I proved it when I studied in Sweden for 6 months, living out of one bag and a carry-on. I reluctantly returned to the U.S. freshly infected with wanderlust, got rid of even more stuff to make traveling easier, and flew off to Iceland later that summer to live out of my backpack for 3 months. You can guess what I did when I got home (if not, I got rid of more stuff). That’s the short version anyway.
A simple Google search will reveal hundreds of strategies for decluttering and getting organized. Different ways work for different people. You’re on Spartan Wanderer, so I’m going to speak from my experience. This is my strategy and I’ve been at it through multiple rounds over the years.
Depending on how organized or messy you are, this could be a massive undertaking. Start by tidying and don’t worry about getting rid of stuff just yet. Simply put everything where it needs to go. Put the clothes in the closet, file away or stack the papers, and put the other stuff where the other stuff goes. Even throwing away trash and clearing dishes can make any situation a bit more manageable.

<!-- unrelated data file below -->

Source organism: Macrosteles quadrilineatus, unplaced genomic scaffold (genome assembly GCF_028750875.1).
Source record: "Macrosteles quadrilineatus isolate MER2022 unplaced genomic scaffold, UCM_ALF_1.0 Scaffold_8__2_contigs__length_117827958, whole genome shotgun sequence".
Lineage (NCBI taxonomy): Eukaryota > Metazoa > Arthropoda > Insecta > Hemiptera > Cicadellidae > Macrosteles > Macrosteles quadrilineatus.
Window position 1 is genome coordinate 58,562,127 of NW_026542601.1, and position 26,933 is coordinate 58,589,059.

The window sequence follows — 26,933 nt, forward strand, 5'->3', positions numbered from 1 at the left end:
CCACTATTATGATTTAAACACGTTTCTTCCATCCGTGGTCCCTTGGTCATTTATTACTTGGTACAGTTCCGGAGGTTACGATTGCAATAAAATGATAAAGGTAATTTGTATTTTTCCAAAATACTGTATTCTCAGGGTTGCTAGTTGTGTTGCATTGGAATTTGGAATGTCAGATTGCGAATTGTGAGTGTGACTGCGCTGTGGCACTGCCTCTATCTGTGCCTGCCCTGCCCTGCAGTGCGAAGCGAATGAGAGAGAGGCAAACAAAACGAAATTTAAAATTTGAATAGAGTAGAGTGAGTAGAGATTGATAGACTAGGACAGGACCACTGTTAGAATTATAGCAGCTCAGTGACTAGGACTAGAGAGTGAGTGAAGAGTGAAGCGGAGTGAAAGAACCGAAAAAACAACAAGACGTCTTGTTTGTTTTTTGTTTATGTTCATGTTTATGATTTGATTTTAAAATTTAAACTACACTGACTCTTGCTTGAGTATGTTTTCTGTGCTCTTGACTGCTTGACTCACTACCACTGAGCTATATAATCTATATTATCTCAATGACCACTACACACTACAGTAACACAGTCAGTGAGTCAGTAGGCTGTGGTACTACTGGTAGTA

Keep, maybe, trash
After you’re all tidied up, tackle the clutter room by room, section by section. If you compartmentalize like this then the whole process is a lot less daunting. For each section, make a pile of stuff that you definitely want to keep, a pile for things you’re torn about, and things you want to trash (or recycle, donate, sell). Even the messiest closet or work area can be dealt with in one decluttering session. If you try to do every room at once, or even an entire room at once, you’ll have piles all over the place and it will seem like you’re making the situation worse.